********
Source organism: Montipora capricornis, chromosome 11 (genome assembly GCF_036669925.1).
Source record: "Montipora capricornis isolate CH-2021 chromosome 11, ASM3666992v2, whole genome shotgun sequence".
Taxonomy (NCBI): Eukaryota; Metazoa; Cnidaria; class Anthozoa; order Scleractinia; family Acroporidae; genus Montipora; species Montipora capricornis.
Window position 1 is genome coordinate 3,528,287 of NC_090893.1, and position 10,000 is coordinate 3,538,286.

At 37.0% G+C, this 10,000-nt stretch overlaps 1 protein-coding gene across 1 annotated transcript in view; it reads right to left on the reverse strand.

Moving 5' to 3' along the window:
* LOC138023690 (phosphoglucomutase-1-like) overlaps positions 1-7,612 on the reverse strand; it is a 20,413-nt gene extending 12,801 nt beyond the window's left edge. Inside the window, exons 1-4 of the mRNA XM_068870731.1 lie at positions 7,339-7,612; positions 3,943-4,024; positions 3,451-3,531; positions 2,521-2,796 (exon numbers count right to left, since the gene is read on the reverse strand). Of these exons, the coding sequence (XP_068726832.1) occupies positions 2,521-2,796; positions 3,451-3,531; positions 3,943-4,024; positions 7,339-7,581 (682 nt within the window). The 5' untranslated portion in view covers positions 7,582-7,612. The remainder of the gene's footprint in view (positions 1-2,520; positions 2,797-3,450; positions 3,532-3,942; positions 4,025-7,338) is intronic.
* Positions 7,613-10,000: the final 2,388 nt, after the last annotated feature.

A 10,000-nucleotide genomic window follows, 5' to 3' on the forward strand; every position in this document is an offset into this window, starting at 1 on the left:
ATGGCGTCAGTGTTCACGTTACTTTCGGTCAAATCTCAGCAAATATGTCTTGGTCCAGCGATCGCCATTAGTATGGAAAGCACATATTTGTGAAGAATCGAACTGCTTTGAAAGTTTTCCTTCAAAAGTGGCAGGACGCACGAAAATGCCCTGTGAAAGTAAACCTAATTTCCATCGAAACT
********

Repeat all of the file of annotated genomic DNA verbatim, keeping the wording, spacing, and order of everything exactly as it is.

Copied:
Source organism: Montipora capricornis, chromosome 11 (genome assembly GCF_036669925.1).
Source record: "Montipora capricornis isolate CH-2021 chromosome 11, ASM3666992v2, whole genome shotgun sequence".
Taxonomy (NCBI): Eukaryota; Metazoa; Cnidaria; class Anthozoa; order Scleractinia; family Acroporidae; genus Montipora; species Montipora capricornis.
Window position 1 is genome coordinate 3,528,287 of NC_090893.1, and position 10,000 is coordinate 3,538,286.

At 37.0% G+C, this 10,000-nt stretch overlaps 1 protein-coding gene across 1 annotated transcript in view; it reads right to left on the reverse strand.

Moving 5' to 3' along the window:
* LOC138023690 (phosphoglucomutase-1-like) overlaps positions 1-7,612 on the reverse strand; it is a 20,413-nt gene extending 12,801 nt beyond the window's left edge. Inside the window, exons 1-4 of the mRNA XM_068870731.1 lie at positions 7,339-7,612; positions 3,943-4,024; positions 3,451-3,531; positions 2,521-2,796 (exon numbers count right to left, since the gene is read on the reverse strand). Of these exons, the coding sequence (XP_068726832.1) occupies positions 2,521-2,796; positions 3,451-3,531; positions 3,943-4,024; positions 7,339-7,581 (682 nt within the window). The 5' untranslated portion in view covers positions 7,582-7,612. The remainder of the gene's footprint in view (positions 1-2,520; positions 2,797-3,450; positions 3,532-3,942; positions 4,025-7,338) is intronic.
* Positions 7,613-10,000: the final 2,388 nt, after the last annotated feature.

A 10,000-nucleotide genomic window follows, 5' to 3' on the forward strand; every position in this document is an offset into this window, starting at 1 on the left:
ATGGCGTCAGTGTTCACGTTACTTTCGGTCAAATCTCAGCAAATATGTCTTGGTCCAGCGATCGCCATTAGTATGGAAAGCACATATTTGTGAAGAATCGAACTGCTTTGAAAGTTTTCCTTCAAAAGTGGCAGGACGCACGAAAATGCCCTGTGAAAGTAAACCTAATTTCCATCGAAACT